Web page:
If you put each of these developments side-by-side it is possible that the terrorist is on the cusp of changing how it might attack in a new, more dangerous and surgically applied way to inflict greater damage and to increase its psychological impact. Let me explain.

I have never visited Abu Dhabi, let alone attended an armaments exhibition but the blog “In Homeland Security” staff has led us thru a small section of an exhibit of the get-together of the world’s munitions and arms companies, as they walked the runway touting their latest methods for the most efficient ways of us killing each other. Most of us looking at the Paris fashion world (even the non-aware people such as myself) know the names of the world’s famous fashion designers, but how many of us know the name: Kalashnikov Group? You should.

Their designer product is on the lips of every person when there is a mass shooting in the United States—the infamous, deadly, accurate AK-47 assault rifle. It has become the most lethal tool across the globe. It is cheap, easy to use and best of all very efficient. In Homeland Security blog it claims that the United States “purchases secondhand Kalashnikov (AK-47) rifles for its allies in Syria and Afghanistan, rather than give them the more expensive American-made guns.” That in “arms” terms is a compliment.

Although it is widely known that the U.S. and Israel have incorporated suicide drones into their resources, the Russian government has the KUB drone designed and built by the people who brought us the AK-47. The KUB, as described, is faster, more accurate, delivers twice the explosive capacity and has a greater range than the devices presently slapped together by terrorists or the U.S. and Israel. “And unlike U.S. and Israeli exploding drones, the KUB will be ‘very cheap,’ said one of the Kalashnikov representatives.” The Russian corporate spokesperson described the drone as four feet wide, can fly for 30 minutes at a speed of 80 mph and carries six pounds of explosives. “That makes it roughly the size of a coffee table that can be guided to explode on a target 40 miles away.”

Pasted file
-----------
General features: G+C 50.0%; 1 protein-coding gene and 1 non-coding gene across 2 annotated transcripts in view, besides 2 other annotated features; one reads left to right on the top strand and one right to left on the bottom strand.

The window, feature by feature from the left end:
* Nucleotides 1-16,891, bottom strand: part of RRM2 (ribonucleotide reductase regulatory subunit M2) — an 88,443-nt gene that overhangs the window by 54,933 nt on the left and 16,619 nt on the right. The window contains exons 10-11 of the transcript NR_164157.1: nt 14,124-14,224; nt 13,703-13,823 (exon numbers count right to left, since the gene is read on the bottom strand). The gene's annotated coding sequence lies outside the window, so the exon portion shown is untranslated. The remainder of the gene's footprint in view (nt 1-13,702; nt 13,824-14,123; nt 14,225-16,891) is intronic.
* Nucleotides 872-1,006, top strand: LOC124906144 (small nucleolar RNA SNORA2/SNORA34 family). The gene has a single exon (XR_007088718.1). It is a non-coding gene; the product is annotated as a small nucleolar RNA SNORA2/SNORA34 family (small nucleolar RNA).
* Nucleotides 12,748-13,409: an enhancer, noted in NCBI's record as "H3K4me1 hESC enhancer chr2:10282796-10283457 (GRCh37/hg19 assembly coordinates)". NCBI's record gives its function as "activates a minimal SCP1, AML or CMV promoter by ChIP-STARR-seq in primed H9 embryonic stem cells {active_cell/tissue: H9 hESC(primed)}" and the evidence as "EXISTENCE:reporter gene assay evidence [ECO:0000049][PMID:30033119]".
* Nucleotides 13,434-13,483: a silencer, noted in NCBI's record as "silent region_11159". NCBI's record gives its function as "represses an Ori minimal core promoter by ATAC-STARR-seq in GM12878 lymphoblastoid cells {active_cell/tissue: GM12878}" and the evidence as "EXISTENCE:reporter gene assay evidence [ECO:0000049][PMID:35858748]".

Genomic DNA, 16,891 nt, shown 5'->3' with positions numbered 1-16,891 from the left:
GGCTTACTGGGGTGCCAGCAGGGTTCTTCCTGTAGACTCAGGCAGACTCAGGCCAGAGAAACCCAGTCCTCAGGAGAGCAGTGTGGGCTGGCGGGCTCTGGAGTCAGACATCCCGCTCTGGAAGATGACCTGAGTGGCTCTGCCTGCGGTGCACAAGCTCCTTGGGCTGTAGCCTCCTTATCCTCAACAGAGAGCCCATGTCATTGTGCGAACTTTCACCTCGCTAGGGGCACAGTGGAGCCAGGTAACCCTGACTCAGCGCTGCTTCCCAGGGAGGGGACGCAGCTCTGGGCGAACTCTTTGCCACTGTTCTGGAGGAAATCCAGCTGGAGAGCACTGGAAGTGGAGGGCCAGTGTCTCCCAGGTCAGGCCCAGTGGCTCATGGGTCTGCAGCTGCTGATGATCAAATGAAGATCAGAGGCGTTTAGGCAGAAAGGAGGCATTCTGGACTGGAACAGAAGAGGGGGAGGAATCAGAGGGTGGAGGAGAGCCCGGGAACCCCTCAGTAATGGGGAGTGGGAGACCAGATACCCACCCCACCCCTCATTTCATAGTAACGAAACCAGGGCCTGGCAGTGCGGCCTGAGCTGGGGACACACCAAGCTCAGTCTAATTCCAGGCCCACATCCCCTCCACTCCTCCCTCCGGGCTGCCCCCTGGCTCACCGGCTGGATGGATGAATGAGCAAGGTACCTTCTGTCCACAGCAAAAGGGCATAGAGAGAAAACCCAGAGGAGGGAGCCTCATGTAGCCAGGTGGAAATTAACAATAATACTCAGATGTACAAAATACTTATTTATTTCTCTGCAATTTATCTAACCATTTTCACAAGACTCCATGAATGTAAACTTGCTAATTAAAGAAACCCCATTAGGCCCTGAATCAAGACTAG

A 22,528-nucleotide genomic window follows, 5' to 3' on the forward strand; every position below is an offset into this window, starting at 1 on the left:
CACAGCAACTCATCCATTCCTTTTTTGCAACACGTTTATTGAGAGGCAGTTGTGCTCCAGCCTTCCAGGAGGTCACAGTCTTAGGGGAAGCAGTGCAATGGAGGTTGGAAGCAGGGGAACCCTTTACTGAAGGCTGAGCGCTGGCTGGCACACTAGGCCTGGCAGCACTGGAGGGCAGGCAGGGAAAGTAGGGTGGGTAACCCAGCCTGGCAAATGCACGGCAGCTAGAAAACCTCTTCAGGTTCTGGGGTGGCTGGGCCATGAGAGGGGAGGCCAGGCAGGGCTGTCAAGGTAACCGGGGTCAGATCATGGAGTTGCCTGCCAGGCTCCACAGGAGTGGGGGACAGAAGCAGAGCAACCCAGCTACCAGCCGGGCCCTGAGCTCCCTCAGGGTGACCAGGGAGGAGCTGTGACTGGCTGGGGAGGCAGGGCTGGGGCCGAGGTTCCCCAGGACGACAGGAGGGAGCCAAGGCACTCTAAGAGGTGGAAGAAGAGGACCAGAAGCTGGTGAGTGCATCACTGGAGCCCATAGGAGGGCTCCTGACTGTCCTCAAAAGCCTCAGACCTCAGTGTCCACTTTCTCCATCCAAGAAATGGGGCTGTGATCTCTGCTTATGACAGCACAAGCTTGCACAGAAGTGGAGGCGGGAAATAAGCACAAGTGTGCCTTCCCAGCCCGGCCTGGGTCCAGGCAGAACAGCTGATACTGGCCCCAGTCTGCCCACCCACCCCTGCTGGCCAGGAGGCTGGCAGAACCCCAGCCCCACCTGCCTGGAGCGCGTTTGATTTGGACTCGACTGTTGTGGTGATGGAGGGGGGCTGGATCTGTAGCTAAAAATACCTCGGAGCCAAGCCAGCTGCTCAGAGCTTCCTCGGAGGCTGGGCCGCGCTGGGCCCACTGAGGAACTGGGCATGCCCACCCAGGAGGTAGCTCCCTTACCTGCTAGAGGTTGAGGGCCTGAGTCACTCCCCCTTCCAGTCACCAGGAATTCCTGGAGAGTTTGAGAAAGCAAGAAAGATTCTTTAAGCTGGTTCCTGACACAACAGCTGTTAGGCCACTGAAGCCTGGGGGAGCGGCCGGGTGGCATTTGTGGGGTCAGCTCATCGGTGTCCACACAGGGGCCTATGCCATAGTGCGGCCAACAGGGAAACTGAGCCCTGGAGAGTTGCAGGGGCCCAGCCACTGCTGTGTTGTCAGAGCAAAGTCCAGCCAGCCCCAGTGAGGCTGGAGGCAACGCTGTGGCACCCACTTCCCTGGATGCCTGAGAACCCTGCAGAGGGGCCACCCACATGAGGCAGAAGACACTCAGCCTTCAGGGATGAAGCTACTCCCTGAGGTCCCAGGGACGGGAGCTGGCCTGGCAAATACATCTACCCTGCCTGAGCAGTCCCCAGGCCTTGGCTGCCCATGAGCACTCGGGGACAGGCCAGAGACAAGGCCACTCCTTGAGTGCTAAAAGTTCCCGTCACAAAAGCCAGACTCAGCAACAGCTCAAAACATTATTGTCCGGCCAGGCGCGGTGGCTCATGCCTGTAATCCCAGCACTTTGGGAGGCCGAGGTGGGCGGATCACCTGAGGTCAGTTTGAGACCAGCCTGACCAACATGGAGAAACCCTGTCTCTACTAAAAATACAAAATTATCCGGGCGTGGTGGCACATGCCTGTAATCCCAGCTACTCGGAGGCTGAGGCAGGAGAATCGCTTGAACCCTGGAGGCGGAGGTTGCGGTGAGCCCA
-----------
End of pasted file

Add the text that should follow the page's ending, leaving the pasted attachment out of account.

This weapon changes not only the face of warfare between major adversaries but the face of terrorism. If the KUB is as simple and cheap to make and is as accurate as described, then it is very conceivable that a well-funded terrorist organization can copycat its design and delivery. In addition, considering its size, it can be transported and delivered anywhere in the world with a little ingenuity. That is one side of this unsettling news. The other side is the rise in numbers of individual extremist and local extremist groups. They are not traveling to the United States, they are already here and are part of our society whether in Portland, California or Kansas or Charleston where attacks have occurred. They don’t have to smuggle a stolen Russian suicide drone. They can duplicate it right here at home.

I well remember 9/11, that day and the days following. Not only the psychological shock, but paranoia swept thru the City and the nation. The cancellation of air flights across the country. The swift shutting down of mass transit leaving people stranded. I can vividly recall the pictures of people running thru the streets to escape downtown Manhattan. And the smell that lingered for weeks.

Now visualize, not a 9/11 concentrate attack against two closely placed buildings, but five or six simultaneously launched suicide drones from a sparsely dense neighborhood in Queens or Westchester each carrying six pounds of the deadliest explosives, exploding into the towers of JFK and LaGuardia airports, the center of Times Square, Grand Central Station, and a number of highly dense towers spread out in Manhattan. That attack would close the City and paralyze the nation. ISIS and al-Qaeda and their subparts are not defeated, but much more important is that we have become more vulnerable to our own homegrown white extremists who think globally but act locally.